Produce the Moose! Prodoooooooose the Moooooooose!

Northern Rockies Lodge to Whitehorse

It’s Day 10.  We were promised moose.  And yet, there is still no moose.  We Want The Moose!

This was basically a repeat of the previous day, but with better weather and consistently good scenery. We set out from the Lodge in a loose pack and drove about 40 minutes to the Liard Hot Springs.  On the way, we passed some roadside bison, but they sucked at hide and seek, so we knew they were inferior to the Yellowstone specimens of the week prior. We stopped to take a picture and Paul wisely decided to get off his bike and walk closer to the buffalo, you know…for science. He got off a pic or two before the bison seemed to notice that he was nearly close enough to nibble on, right about the same time that Paul noticed the same thing. Next thing I know Paul’s sprinting back to his bike like it’s an event in the Geriatric Olympics and we’re back on the road.

Morning mist on the mountains.
Putting the “jerk” in Buffalo Jerky.
“He bravely turned his tail and fled…”

Next stop, Liard. It’s a public “provincial” park run by the British Columbia government. Entry is $5, and there’s a nice campground on-site, too.  There’s a boardwalk that runs through a moose-infested swamp for about a 10 minute walk to the springs.  (Nary a moose to be found.  They are known to be masters of disguise, however, so it’s entirely possible that we passed right by an entire herd without noticing.)

How many moose can you spot in this picture?

At the spring there’s a lovely changing facility and a well-developed semi-natural pool around the spring.  I gamely stepped in on the “hot” end of the pool and instantly regretted my decision as my feet began to glow lobster red.  I bravely retreated and opted to start at the middle entrance.  Heaven.  This place set a very high bar for hot springs, and it was a public operation!  After about an hour, the group of us hiked back out (still no moose) and hit the road.  We then leapfrogged each other all the way to Whitehorse, checking in at gas stops along the way.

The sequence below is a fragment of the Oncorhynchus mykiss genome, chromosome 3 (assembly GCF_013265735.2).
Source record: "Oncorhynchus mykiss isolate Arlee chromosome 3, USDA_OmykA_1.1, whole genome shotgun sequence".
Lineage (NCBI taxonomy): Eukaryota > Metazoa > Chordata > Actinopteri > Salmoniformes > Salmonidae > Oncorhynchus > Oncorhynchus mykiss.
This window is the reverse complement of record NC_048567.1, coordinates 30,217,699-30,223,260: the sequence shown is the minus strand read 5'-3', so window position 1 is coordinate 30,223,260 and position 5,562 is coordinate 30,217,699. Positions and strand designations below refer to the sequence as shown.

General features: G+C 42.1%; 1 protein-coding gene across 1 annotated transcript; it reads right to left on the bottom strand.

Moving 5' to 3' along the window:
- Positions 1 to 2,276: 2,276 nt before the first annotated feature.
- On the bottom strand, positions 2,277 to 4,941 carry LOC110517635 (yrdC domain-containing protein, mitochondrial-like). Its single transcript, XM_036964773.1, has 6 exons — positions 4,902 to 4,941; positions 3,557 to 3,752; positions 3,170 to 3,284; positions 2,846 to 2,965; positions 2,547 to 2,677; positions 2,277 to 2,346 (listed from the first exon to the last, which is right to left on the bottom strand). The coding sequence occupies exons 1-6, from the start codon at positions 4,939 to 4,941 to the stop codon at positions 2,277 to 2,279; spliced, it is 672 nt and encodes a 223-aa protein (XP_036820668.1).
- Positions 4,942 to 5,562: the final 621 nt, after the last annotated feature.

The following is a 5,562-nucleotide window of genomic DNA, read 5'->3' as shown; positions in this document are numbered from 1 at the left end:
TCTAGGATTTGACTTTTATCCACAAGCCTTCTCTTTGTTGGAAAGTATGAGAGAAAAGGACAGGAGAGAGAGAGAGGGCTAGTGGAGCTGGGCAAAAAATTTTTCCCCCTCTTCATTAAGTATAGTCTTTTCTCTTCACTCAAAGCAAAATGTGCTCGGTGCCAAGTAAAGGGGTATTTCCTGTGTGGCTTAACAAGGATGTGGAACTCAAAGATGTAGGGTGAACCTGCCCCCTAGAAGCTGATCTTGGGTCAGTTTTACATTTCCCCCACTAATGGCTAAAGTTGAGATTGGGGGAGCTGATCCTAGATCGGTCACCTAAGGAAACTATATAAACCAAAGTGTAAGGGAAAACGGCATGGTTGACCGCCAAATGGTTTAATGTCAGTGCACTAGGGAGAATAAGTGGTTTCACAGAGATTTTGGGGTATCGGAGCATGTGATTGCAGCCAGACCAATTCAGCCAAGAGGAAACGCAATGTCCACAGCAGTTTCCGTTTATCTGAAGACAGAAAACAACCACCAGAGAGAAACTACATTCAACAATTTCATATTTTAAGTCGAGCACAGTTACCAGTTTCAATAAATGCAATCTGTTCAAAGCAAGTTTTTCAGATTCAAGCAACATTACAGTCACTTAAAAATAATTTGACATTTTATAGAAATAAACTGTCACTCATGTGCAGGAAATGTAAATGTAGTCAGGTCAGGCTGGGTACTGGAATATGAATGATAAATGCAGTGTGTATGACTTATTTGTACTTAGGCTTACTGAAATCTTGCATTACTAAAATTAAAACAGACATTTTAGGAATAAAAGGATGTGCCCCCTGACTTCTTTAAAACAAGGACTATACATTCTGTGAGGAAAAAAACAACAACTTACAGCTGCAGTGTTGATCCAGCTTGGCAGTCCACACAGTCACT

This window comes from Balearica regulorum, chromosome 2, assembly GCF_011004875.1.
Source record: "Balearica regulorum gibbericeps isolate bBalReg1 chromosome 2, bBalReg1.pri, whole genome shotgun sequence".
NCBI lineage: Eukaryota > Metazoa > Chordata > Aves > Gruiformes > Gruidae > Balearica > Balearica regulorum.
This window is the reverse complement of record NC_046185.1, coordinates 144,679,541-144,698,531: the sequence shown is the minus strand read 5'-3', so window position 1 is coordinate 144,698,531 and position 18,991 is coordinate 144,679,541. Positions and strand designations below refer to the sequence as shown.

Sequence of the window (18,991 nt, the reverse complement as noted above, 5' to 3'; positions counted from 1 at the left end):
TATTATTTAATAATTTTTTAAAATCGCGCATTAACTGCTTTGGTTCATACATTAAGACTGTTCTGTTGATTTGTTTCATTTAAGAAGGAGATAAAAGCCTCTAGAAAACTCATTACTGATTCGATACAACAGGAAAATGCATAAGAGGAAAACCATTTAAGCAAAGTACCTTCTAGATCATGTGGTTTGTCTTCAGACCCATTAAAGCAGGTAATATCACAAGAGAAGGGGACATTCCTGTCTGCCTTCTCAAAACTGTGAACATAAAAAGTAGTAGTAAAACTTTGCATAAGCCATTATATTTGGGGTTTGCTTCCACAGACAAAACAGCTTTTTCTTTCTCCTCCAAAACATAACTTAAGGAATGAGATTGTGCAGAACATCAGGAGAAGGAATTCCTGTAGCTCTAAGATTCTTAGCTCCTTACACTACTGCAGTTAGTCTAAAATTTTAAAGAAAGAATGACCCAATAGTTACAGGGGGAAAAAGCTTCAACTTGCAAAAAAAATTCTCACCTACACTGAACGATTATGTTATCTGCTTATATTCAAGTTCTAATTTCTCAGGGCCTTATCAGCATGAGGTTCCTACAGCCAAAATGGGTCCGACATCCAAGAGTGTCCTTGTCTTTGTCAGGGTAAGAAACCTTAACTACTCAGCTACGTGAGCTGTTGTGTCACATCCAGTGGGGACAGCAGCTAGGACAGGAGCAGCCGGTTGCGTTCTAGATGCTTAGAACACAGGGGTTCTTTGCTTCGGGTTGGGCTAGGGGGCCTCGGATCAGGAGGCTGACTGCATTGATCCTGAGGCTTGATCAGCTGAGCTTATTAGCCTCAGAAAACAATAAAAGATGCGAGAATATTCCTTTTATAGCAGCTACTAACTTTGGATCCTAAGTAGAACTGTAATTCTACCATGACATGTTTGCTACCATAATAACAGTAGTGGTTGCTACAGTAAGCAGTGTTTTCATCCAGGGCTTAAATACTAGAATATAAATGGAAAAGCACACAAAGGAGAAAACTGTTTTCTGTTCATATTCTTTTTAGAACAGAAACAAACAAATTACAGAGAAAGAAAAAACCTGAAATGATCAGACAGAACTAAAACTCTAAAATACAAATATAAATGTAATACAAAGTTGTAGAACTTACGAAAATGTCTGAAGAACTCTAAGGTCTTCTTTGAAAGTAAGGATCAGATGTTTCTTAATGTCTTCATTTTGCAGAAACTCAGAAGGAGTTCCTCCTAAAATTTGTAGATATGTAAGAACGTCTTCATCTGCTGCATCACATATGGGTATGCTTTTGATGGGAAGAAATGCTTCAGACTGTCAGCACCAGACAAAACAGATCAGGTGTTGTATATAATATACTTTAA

Yes, this is a public facility.
In SoCal this would be so overrun it would just be People Soup.

There’s a Signpost Forest at a small village called Watson Lake.  Let’s just say that it was far larger than I’d imagined.  Row after row of posts filled with signs.  Street signs, city limits signs, handmade signs. On and on and on.  I found a few relevant to me, but no Ukiah or Redlands, unfortunately. That was the last we saw of Top Gun/Hun, as they stayed in an overpriced Days Inn in Whitehorse, then split off to go to his new posting in Anchorage.  Kim went to a campsite in town, and Paul and I went off to dinner at a place called Ribs and Salmon.  It served…ribs and salmon.  Both were tasty, but the townies seemed to think it was the best thing they’d ever eaten. It made me suspect that the choices in Whitehorse were both limited and basic.  There were no moose spotted on the way to Whitehorse, and none were seen inside the restaurant.

One of the main entrances.
Several rows deep, and it just goes on and on.
“It was terrible, all I could see was 496’s everywhere…”
The road to Whitehorse.

Over dinner we found a local B&B-type place for cheap, possibly because it was about 15 miles back the way we’d come.  Meh, what’s 15 more miles after nearly 4,000?  Of course, the wi-fi was terrible and there was no cell service to speak of, so it was a relatively early night.

The temperature on the ride was consistently in the mid-to-high 60’s (after the morning mist burned off).  The road was smooth and flowed through the landscape, meandering back and forth across the BC/Yukon territory border.  In spite of the fact that we passed 3 or 4 legitimate “Yukon Territory” signs, somehow we stopped for some counterfeit, private “Welcome” sign.  After that we refused to stop for a legit sign because, as Paul noted, we already had a picture with the best of the lot.

Wel Ome to Yukon. A traditional Inuit greeting.

Starting Odometer: 35716
Ending Odometer:36211
Daily Total: 495
Running Total: 3,658

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